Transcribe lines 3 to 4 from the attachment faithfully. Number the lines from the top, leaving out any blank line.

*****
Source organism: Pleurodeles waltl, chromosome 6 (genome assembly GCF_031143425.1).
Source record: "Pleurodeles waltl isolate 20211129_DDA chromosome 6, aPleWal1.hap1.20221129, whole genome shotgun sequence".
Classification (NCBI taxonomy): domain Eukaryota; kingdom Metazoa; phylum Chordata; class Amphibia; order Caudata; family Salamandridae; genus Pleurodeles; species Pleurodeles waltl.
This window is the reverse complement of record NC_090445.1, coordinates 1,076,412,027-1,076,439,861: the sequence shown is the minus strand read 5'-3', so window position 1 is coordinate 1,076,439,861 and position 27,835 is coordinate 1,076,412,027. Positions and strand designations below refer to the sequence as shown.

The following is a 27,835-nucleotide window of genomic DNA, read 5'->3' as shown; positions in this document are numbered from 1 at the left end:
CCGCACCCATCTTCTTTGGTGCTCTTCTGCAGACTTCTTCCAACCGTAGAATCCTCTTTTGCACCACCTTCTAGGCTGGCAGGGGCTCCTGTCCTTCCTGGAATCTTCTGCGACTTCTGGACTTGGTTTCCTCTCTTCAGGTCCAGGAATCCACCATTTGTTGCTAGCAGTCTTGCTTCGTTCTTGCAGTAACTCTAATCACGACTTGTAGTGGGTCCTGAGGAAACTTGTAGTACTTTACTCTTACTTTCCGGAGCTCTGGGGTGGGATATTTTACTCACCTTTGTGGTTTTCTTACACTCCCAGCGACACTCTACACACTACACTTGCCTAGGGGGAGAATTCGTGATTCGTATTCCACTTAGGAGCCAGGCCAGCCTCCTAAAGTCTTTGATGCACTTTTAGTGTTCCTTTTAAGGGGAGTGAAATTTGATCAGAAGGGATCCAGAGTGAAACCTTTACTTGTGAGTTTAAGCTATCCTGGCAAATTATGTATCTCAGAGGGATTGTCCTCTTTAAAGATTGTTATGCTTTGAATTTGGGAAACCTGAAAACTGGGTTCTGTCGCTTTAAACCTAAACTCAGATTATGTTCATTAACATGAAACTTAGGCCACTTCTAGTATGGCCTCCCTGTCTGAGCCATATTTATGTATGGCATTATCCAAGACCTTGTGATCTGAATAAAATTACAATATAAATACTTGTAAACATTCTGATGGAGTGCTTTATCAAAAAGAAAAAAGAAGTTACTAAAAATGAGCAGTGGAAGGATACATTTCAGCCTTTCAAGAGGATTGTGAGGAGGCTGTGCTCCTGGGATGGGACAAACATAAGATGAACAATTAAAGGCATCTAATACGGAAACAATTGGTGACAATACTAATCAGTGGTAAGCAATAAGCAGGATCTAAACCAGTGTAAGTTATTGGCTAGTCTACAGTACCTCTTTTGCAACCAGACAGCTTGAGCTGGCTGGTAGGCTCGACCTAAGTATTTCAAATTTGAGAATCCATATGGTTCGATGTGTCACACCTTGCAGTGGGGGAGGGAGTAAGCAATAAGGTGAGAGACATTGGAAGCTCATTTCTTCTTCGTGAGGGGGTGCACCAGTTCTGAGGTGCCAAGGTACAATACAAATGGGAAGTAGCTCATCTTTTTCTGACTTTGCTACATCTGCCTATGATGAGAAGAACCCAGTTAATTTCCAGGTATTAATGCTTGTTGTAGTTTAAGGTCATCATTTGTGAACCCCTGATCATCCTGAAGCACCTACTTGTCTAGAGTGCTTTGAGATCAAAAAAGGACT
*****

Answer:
Classification (NCBI taxonomy): domain Eukaryota; kingdom Metazoa; phylum Chordata; class Amphibia; order Caudata; family Salamandridae; genus Pleurodeles; species Pleurodeles waltl.
This window is the reverse complement of record NC_090445.1, coordinates 1,076,412,027-1,076,439,861: the sequence shown is the minus strand read 5'-3', so window position 1 is coordinate 1,076,439,861 and position 27,835 is coordinate 1,076,412,027. Positions and strand designations below refer to the sequence as shown.